Thus, in my view, October represents (but by no means encompasses entirely) the real social revolution, especially that of the workers (the peasants had their own story, sadly neglected by so many historians). There is no "October coup d'etat," whether you wish to call it Bolshevik or "popular" or anything else, unless we are to treat every successful uprising and insurrection in history as a coup d'etat. However, there was definitely a "Bolshevik coup" in a sense, a more long-term phenomenon involving many stages and particular steps and actions spread over an extended period of time, which was rooted in and grew out of the contradictions of the October Revolution and definitely took shape, perhaps irreversibly except by another insurrection (or at least a "counter-coup"), by early 1918. That "coup" of sorts was in turn the basis for the Bolshevik counter-revolution whose immediate (internal) work, I suppose, was completed by about 1921 (really it is ongoing after that for some years while the war was still being wrapped up, not to mention the later history of the USSR encompassing so many "Thermidors" and "counter-revolutions").

author by Waynepublication date Fri Jun 13, 2008 10:32author address author phone Report this post to the editors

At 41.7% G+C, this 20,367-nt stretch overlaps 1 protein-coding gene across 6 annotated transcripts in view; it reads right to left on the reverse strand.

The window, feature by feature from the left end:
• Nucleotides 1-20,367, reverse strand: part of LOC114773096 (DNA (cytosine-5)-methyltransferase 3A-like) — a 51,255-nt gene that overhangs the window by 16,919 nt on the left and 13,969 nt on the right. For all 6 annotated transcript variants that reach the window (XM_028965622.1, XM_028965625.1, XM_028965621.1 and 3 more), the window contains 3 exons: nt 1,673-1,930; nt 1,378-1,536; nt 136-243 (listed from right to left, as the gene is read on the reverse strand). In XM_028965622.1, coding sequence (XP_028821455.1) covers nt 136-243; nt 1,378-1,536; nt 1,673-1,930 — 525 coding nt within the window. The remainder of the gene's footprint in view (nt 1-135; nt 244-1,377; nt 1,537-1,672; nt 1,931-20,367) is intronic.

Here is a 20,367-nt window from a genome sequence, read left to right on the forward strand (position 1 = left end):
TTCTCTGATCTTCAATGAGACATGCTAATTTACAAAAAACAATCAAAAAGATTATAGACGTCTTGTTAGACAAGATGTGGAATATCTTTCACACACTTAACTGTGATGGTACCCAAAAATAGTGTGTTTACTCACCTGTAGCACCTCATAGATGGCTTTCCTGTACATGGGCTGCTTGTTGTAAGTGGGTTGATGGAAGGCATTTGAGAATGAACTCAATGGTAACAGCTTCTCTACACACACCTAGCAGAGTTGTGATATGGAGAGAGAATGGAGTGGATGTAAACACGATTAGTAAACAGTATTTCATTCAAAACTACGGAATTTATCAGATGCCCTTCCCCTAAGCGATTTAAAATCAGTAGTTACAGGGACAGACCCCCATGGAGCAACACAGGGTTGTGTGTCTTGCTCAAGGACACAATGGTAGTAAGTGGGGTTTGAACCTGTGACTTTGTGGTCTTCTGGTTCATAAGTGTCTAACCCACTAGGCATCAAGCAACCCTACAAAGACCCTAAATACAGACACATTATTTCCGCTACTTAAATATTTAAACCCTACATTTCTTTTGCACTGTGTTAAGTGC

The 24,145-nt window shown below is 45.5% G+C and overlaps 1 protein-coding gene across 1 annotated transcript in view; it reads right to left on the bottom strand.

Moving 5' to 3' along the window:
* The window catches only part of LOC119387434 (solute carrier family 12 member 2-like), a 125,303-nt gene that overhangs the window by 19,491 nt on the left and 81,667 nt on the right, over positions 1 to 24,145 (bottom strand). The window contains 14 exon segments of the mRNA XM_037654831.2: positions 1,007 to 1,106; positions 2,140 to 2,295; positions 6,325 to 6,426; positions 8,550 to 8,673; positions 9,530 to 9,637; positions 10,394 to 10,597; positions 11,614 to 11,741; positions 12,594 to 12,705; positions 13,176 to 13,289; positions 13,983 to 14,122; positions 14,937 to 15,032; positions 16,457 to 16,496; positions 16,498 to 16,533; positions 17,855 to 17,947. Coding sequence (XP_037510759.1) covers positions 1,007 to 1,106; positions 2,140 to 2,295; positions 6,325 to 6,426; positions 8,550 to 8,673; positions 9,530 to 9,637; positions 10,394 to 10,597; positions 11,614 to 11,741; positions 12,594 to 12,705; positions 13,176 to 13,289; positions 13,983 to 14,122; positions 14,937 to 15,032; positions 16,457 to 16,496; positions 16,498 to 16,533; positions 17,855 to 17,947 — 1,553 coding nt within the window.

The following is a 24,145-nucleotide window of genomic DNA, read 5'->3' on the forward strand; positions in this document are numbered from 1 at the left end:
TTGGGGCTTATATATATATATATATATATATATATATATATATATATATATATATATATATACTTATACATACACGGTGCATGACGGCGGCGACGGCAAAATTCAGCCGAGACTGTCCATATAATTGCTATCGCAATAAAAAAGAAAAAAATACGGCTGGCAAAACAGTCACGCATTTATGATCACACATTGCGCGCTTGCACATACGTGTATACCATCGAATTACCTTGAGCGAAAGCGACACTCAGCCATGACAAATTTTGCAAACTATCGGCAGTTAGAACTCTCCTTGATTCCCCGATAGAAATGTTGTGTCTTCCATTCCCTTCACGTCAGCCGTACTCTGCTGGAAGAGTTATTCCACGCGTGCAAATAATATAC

A further thought, and a question for Anarcho and Prof. Rat. If you put "the [final] date" at 1918, then do you think that the anarchists were mistaken to give support to the Bolshevik side against the White counterrevolutionary armies? For that matter, do you think the anarchists were wrong to be a part of the organization of the overthrow of the Provisional Government, in alliance with the Bolsheviks? I think that they were correct both times. Of course it did not work out very well, since the Bolsheviks won and developed into the Stalinists. But did it have to happen that way? What if the anarchists were better organized and were able to build alliances with the Left Social Revolutionaries and dissident Communists? Who knows then?

author by Anarchopublication date Fri Jun 13, 2008 17:41author address author phone Report this post to the editors

Wayne asks: